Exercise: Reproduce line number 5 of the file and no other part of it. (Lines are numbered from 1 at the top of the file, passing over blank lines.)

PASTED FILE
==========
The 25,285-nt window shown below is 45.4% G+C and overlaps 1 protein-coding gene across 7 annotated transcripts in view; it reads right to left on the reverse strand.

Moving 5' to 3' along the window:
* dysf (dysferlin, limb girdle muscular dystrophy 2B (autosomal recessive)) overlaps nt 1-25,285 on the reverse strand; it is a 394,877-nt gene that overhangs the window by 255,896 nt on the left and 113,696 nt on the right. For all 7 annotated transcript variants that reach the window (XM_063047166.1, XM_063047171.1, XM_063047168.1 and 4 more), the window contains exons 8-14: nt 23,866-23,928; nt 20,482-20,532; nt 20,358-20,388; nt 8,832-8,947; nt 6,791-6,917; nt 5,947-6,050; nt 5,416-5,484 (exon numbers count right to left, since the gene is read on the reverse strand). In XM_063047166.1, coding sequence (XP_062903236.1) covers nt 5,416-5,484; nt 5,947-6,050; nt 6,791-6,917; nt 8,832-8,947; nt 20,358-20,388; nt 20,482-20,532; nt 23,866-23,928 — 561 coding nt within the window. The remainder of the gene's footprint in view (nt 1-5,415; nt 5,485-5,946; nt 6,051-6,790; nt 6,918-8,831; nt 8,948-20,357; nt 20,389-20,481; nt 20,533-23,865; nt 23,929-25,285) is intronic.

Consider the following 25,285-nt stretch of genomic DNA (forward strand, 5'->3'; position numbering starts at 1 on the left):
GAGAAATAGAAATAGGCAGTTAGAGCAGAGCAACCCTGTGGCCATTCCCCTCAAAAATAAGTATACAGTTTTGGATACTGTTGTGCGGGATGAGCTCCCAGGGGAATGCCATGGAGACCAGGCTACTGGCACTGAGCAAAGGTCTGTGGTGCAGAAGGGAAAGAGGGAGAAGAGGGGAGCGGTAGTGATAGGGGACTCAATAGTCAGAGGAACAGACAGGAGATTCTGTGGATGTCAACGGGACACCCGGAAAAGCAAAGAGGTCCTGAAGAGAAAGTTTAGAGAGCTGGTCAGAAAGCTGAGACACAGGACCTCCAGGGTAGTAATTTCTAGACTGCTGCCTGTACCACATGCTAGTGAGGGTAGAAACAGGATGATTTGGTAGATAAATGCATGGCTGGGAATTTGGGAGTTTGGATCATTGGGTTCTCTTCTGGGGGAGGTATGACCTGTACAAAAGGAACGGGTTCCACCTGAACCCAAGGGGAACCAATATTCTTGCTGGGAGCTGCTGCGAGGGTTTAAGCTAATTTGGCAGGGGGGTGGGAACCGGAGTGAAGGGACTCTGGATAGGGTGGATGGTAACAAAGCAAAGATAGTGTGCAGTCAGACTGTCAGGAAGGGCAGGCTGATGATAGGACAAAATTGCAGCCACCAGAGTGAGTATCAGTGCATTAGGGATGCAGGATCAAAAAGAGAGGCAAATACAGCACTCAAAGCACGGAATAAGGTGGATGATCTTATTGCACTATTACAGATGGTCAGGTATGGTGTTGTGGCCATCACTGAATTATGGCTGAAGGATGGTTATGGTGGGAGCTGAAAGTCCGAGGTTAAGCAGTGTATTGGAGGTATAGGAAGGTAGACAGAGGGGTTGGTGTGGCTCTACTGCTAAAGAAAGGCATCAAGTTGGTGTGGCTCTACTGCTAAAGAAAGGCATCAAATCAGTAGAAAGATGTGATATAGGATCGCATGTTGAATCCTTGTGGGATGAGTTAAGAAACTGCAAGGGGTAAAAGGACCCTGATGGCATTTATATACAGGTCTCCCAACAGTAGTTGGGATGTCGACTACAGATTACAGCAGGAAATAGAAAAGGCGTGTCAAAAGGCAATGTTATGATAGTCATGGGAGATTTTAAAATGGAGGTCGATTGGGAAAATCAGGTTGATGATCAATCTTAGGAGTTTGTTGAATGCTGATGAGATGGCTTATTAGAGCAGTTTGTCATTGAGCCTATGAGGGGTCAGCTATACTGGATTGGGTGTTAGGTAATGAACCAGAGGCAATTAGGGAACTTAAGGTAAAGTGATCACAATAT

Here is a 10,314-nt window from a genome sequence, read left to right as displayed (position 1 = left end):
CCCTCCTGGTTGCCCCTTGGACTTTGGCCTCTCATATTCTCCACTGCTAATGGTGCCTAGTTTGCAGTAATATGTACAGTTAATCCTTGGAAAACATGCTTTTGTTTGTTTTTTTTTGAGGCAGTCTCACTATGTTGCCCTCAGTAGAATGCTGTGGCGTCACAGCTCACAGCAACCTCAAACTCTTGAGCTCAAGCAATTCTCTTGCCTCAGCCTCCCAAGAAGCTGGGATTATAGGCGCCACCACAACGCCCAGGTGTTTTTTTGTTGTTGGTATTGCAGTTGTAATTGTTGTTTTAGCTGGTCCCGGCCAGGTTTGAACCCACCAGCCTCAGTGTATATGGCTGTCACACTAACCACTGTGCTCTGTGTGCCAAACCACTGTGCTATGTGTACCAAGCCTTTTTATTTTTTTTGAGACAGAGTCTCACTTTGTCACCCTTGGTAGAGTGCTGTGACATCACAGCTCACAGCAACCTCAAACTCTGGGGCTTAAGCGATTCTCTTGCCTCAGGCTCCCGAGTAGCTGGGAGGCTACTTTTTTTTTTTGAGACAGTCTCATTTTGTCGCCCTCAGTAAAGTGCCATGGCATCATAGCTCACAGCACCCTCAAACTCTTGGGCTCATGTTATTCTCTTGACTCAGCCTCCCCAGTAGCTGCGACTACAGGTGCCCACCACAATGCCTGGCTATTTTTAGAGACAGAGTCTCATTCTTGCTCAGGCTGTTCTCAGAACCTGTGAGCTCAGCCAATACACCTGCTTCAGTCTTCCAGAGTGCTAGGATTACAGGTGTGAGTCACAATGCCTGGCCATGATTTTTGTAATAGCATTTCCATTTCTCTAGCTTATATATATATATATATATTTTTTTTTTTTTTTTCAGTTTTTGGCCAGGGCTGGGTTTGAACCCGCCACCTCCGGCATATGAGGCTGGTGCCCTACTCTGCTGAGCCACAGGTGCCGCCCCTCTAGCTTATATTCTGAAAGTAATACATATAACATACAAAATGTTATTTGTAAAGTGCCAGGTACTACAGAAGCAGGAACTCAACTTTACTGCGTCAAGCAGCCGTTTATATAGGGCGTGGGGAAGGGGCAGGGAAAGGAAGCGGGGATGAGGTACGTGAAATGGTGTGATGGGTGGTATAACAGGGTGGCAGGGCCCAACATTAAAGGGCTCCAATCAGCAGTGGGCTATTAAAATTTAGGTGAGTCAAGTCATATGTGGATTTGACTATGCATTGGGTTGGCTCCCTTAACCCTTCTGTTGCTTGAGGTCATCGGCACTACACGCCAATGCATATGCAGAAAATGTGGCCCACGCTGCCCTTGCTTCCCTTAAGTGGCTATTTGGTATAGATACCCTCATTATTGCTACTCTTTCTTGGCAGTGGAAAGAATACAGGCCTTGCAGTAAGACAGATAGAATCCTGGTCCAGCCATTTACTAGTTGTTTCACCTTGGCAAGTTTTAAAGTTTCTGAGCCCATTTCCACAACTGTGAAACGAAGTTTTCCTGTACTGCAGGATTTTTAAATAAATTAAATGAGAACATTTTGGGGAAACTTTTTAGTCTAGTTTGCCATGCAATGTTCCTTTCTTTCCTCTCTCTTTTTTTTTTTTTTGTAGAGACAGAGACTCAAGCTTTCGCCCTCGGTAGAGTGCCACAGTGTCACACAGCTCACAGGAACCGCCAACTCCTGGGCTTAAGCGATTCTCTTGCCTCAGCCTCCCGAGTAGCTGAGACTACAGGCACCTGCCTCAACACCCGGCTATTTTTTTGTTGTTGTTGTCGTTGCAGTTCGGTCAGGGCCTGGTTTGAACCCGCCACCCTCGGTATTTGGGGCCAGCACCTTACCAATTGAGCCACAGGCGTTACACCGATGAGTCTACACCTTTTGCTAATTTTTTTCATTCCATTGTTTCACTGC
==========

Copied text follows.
GAGAAATAGAAATAGGCAGTTAGAGCAGAGCAACCCTGTGGCCATTCCCCTCAAAAATAAGTATACAGTTTTGGATACTGTTGTGCGGGATGAGCTCCCAGGGGAATGCCATGGAGACCAGGCTACTGGCACTGAGCAAAGGTCTGTGGTGCAGAAGGGAAAGAGGGAGAAGAGGGGAGCGGTAGTGATAGGGGACTCAATAGTCAGAGGAACAGACAGGAGATTCTGTGGATGTCAACGGGACACCCGGAAAAGCAAAGAGGTCCTGAAGAGAAAGTTTAGAGAGCTGGTCAGAAAGCTGAGACACAGGACCTCCAGGGTAGTAATTTCTAGACTGCTGCCTGTACCACATGCTAGTGAGGGTAGAAACAGGATGATTTGGTAGATAAATGCATGGCTGGGAATTTGGGAGTTTGGATCATTGGGTTCTCTTCTGGGGGAGGTATGACCTGTACAAAAGGAACGGGTTCCACCTGAACCCAAGGGGAACCAATATTCTTGCTGGGAGCTGCTGCGAGGGTTTAAGCTAATTTGGCAGGGGGGTGGGAACCGGAGTGAAGGGACTCTGGATAGGGTGGATGGTAACAAAGCAAAGATAGTGTGCAGTCAGACTGTCAGGAAGGGCAGGCTGATGATAGGACAAAATTGCAGCCACCAGAGTGAGTATCAGTGCATTAGGGATGCAGGATCAAAAAGAGAGGCAAATACAGCACTCAAAGCACGGAATAAGGTGGATGATCTTATTGCACTATTACAGATGGTCAGGTATGGTGTTGTGGCCATCACTGAATTATGGCTGAAGGATGGTTATGGTGGGAGCTGAAAGTCCGAGGTTAAGCAGTGTATTGGAGGTATAGGAAGGTAGACAGAGGGGTTGGTGTGGCTCTACTGCTAAAGAAAGGCATCAAGTTGGTGTGGCTCTACTGCTAAAGAAAGGCATCAAATCAGTAGAAAGATGTGATATAGGATCGCATGTTGAATCCTTGTGGGATGAGTTAAGAAACTGCAAGGGGTAAAAGGACCCTGATGGCATTTATATACAGGTCTCCCAACAGTAGTTGGGATGTCGACTACAGATTACAGCAGGAAATAGAAAAGGCGTGTCAAAAGGCAATGTTATGATAGTCATGGGAGATTTTAAAATGGAGGTCGATTGGGAAAATCAGGTTGATGATCAATCTTAGGAGTTTGTTGAATGCTGATGAGATGGCTTATTAGAGCAGTTTGTCATTGAGCCTATGAGGGGTCAGCTATACTGGATTGGGTGTTAGGTAATGAACCAGAGGCAATTAGGGAACTTAAGGTAAAGTGATCACAATAT